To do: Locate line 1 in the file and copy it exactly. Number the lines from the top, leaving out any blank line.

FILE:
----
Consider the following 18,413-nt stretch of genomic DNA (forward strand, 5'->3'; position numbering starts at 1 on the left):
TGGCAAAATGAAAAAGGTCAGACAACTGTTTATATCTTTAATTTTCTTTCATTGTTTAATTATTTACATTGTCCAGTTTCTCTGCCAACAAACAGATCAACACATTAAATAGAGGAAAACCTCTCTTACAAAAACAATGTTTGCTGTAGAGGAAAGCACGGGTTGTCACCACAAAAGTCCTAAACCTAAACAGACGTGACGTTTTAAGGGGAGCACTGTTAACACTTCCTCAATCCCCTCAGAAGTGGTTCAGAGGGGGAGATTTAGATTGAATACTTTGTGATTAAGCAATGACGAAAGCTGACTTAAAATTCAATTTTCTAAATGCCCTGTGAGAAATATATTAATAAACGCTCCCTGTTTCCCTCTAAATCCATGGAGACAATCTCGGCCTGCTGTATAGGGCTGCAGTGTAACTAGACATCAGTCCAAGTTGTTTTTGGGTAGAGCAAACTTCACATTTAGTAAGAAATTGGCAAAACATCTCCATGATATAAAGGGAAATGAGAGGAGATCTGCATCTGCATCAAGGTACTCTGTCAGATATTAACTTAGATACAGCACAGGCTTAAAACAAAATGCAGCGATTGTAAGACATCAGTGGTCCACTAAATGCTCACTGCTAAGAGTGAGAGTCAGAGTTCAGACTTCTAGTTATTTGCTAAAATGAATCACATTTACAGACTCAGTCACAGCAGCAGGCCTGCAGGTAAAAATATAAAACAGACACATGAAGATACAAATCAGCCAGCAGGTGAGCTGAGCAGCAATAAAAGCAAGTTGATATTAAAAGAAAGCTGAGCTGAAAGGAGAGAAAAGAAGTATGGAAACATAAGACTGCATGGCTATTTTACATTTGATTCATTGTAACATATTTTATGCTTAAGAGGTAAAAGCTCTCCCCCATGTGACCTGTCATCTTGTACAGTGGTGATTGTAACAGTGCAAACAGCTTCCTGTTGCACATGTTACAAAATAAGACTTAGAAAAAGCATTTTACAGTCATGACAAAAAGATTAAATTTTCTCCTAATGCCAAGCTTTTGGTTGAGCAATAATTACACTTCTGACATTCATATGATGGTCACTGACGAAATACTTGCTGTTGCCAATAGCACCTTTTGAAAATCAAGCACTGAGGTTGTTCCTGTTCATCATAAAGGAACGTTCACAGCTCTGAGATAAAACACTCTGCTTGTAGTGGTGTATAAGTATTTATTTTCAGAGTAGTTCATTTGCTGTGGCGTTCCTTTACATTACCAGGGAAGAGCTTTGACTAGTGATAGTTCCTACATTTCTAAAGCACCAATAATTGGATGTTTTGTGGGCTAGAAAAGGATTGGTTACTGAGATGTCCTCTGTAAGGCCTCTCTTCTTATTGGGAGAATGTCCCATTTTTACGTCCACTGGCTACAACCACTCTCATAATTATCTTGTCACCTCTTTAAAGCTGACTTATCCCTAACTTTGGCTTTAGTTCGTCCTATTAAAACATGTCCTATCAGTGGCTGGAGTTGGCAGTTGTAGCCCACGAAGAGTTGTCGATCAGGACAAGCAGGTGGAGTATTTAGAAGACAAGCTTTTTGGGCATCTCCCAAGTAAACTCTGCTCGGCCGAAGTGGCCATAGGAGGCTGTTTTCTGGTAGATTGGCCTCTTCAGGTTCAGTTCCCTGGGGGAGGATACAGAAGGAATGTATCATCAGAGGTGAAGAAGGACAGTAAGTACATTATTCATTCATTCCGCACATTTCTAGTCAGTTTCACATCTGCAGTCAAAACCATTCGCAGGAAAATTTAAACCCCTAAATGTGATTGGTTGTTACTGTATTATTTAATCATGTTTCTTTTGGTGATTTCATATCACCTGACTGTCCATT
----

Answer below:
Consider the following 18,413-nt stretch of genomic DNA (forward strand, 5'->3'; position numbering starts at 1 on the left):